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Texas Battling Pollution From Poultry Production


Americans are now eating more chicken than beef or pork. And meeting that demand is an industry that some have dubbed big chicken. Texas is a major player in the industry, and so now Texas must manage a problem that in other circumstances we might describe as fallout or blowback. Dave Fehling of member station KUHF in Houston explains what that problem is.

DAVE FEHLING, BYLINE: Dan Franks has a beautiful view from his home 40 miles east of Waco: a pond, a pasture, wildflowers in full bloom, but just barely visible off in the distance...

DAN FRANKS: We're about a half mile from the chicken houses.

FEHLING: Is what Franks calls an agri factory, as in agriculture.

FRANKS: There are more than a million chickens over there.

FEHLING: In this part of Texas, millions of chickens are living in row after row of long, low buildings. Already a major presence for years in east Texas, big, national chicken processors have opened plants in places like Waco and Bryan, spawning hundreds of chicken farms in nearby counties.

JEAN HAGERBAUMER: It happened very quickly.

FEHLING: Thirty miles north of Bryan-College Station is where Jean Hagerbaumer lives on 12 acres.

HAGERBAUMER: I was in town, you know, and everybody was asking what stinks. And, ah, it's the chicken houses.

FEHLING: But more than smells are escaping. For sheer volume of pollutants released into Texas waterways, poultry producers are at the top of the list in the state, according to a watchdog group, Environment Texas. Luke Metzger is the group's director.

LUKE METZGER: Well, I think when people think of farms they think of the old mom and pop family farms, but, you know, these have turned into giant corporate, you know, mechanized facilities that generate huge amounts of waste.

FEHLING: From the chicken coups, tons of manure is trucked away and spread on farmers' fields as fertilizer. At processing plants, millions of gallons of water are used daily in the slaughtering process and released into streams. One of the nation's biggest chicken producers is Sanderson Farms. It opened a processing plant in Bryan in 1995 and another in Waco in 2007, each handling over a million chickens a week. Mike Cockrell is Sanderson Farms Chief Financial Officer.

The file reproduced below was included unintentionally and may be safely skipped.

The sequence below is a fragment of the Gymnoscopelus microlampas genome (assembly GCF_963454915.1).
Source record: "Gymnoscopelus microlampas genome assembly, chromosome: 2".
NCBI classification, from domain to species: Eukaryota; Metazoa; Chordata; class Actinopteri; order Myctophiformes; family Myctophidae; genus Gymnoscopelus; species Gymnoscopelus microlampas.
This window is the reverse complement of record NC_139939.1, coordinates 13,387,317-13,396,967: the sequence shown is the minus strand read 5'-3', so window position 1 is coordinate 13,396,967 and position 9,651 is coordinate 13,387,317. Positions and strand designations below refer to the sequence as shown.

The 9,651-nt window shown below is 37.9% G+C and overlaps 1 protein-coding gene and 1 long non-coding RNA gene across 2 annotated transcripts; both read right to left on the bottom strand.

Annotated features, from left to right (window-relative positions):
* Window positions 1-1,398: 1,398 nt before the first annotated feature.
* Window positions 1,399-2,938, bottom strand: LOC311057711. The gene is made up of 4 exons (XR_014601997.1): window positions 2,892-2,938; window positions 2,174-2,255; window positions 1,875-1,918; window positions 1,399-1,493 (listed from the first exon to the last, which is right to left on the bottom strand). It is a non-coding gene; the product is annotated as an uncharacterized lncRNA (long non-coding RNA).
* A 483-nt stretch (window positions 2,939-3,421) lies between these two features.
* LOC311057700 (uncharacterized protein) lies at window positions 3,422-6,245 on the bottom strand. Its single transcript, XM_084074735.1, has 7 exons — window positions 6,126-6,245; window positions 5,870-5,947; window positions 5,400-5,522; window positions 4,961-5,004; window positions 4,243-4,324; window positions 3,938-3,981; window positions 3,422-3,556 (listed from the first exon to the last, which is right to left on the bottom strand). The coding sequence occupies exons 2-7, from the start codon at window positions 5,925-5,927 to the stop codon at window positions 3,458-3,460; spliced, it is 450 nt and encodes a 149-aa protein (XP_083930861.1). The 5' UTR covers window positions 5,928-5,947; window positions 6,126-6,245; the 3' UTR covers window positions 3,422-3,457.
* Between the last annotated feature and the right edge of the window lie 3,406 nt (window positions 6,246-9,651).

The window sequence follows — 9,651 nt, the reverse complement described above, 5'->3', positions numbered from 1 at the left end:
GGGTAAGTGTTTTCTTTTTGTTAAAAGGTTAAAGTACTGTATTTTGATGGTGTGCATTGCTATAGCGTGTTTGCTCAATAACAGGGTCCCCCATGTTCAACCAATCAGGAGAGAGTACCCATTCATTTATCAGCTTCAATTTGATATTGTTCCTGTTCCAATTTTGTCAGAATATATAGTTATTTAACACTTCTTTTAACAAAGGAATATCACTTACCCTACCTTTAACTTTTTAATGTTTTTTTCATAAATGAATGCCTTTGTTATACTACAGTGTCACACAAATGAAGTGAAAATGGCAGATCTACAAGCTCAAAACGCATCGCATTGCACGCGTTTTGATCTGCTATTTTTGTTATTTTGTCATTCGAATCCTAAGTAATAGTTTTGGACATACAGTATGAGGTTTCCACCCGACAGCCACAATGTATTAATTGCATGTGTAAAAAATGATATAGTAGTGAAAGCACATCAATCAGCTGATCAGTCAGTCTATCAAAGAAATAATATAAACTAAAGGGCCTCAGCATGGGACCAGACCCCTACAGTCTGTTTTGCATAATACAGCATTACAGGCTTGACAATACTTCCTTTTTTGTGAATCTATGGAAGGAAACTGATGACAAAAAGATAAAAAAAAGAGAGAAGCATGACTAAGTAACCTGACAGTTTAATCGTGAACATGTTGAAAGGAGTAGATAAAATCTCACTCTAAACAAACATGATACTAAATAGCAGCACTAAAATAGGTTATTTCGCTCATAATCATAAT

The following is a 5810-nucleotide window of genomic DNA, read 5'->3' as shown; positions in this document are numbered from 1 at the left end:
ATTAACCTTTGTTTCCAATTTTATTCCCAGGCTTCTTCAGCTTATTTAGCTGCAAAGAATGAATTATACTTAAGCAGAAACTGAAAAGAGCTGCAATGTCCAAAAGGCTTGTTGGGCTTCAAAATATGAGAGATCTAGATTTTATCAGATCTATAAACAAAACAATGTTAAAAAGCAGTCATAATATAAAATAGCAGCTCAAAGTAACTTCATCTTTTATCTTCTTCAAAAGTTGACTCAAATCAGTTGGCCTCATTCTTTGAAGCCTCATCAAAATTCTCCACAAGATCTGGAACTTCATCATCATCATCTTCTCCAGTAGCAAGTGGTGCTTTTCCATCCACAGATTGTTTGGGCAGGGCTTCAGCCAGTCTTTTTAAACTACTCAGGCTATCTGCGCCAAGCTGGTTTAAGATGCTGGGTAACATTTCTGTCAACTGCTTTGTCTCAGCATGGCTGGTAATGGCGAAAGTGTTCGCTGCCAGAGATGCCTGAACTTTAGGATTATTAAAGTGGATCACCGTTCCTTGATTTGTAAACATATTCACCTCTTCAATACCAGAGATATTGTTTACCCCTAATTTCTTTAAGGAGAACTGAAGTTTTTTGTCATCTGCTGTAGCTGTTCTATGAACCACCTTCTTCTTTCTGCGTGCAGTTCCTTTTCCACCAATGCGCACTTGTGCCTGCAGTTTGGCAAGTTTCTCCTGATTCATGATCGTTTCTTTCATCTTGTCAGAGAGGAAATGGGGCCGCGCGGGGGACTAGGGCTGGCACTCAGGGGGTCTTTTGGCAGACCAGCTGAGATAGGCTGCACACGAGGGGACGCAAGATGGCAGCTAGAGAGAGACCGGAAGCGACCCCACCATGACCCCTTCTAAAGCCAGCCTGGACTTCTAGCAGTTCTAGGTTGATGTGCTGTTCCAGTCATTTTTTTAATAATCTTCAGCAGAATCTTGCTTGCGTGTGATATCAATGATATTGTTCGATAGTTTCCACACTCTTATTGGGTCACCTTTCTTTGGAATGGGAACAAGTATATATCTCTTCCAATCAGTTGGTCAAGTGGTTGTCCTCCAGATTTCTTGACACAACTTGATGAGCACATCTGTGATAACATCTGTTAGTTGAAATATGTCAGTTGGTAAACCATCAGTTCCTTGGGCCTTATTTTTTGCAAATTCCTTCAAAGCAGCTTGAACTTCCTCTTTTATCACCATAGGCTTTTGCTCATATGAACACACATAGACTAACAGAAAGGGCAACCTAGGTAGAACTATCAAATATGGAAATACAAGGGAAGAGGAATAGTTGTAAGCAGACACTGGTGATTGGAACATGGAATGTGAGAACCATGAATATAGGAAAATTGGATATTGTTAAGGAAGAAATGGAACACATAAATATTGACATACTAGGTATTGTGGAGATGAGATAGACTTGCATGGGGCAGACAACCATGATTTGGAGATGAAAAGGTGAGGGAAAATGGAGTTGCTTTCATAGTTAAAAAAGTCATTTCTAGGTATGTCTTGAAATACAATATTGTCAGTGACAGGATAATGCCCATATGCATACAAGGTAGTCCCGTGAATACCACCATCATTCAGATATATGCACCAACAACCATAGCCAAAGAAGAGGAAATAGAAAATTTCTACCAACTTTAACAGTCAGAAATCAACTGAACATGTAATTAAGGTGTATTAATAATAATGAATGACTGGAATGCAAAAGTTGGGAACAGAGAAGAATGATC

MIKE COCKRELL: We do our dead level best to operate not only in an environmentally-friendly manner but certainly consistent with all the permits and the rules and the regulations that we've agreed to follow when we open a plant or when we open a wastewater treatment facility, in this case.

FEHLING: There is a debate, though, about how and what the government is regulating. The outflow from processing plants and the run-off from chicken farms are full of nutrients. That might not sound bad, but the concern is that an overload of nutrients in streams and rivers can throw nature out of balance, causing algae to increase, killing fish and other species, even contributing to the so-called dead zone in the Gulf of Mexico.

Texas environmental regulators don't do nearly enough to reduce such agricultural pollution, according to environmentalists. They are urging the state to toughen pollution rules. Texas is currently revising those rules to meet federal standards imposed by the Clean Water Act. Sanderson Farms, for one, says it will do what it has to to comply if standards are toughened, but says the company's Mike Cockrell...

COCKRELL: Now, I would hope that if they do change those standards it would be science-based and not emotion-based.

FEHLING: Because the industry maintains that despite what some of its neighbors believe, chicken farming is still a wholesome business that's good for the state, even when done on such a massive scale.

For NPR News, I'm Dave Fehling.

INSKEEP: This is one of many stories coming to us from StateImpact. That's a collaboration between NPR and its local stations examining how state issues affect people's lives.


INSKEEP: This is NPR News. Transcript provided by NPR, Copyright NPR.

Dave Fehling